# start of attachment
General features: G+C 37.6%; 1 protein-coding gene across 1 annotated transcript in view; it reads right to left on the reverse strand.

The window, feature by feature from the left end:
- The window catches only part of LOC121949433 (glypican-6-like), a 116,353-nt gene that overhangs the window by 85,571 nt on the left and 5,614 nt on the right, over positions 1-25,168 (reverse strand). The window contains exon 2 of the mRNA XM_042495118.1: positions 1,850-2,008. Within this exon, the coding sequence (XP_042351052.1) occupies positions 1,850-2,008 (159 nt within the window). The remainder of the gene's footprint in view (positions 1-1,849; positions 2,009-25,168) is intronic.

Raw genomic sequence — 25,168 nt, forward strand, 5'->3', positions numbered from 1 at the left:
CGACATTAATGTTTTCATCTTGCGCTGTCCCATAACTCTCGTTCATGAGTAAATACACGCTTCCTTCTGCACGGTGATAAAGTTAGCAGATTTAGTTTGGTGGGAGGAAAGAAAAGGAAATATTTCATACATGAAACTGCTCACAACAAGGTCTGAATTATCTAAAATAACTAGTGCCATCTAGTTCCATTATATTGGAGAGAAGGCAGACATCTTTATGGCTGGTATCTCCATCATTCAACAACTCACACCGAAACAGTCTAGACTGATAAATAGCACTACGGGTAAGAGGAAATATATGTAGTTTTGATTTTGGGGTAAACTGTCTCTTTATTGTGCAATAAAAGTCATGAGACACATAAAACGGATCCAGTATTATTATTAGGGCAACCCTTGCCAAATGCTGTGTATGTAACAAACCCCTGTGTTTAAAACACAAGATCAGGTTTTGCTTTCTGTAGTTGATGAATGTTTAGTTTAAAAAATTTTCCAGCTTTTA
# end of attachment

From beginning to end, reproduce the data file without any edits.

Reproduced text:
General features: G+C 37.6%; 1 protein-coding gene across 1 annotated transcript in view; it reads right to left on the reverse strand.

The window, feature by feature from the left end:
- The window catches only part of LOC121949433 (glypican-6-like), a 116,353-nt gene that overhangs the window by 85,571 nt on the left and 5,614 nt on the right, over positions 1-25,168 (reverse strand). The window contains exon 2 of the mRNA XM_042495118.1: positions 1,850-2,008. Within this exon, the coding sequence (XP_042351052.1) occupies positions 1,850-2,008 (159 nt within the window). The remainder of the gene's footprint in view (positions 1-1,849; positions 2,009-25,168) is intronic.

Raw genomic sequence — 25,168 nt, forward strand, 5'->3', positions numbered from 1 at the left:
CGACATTAATGTTTTCATCTTGCGCTGTCCCATAACTCTCGTTCATGAGTAAATACACGCTTCCTTCTGCACGGTGATAAAGTTAGCAGATTTAGTTTGGTGGGAGGAAAGAAAAGGAAATATTTCATACATGAAACTGCTCACAACAAGGTCTGAATTATCTAAAATAACTAGTGCCATCTAGTTCCATTATATTGGAGAGAAGGCAGACATCTTTATGGCTGGTATCTCCATCATTCAACAACTCACACCGAAACAGTCTAGACTGATAAATAGCACTACGGGTAAGAGGAAATATATGTAGTTTTGATTTTGGGGTAAACTGTCTCTTTATTGTGCAATAAAAGTCATGAGACACATAAAACGGATCCAGTATTATTATTAGGGCAACCCTTGCCAAATGCTGTGTATGTAACAAACCCCTGTGTTTAAAACACAAGATCAGGTTTTGCTTTCTGTAGTTGATGAATGTTTAGTTTAAAAAATTTTCCAGCTTTTA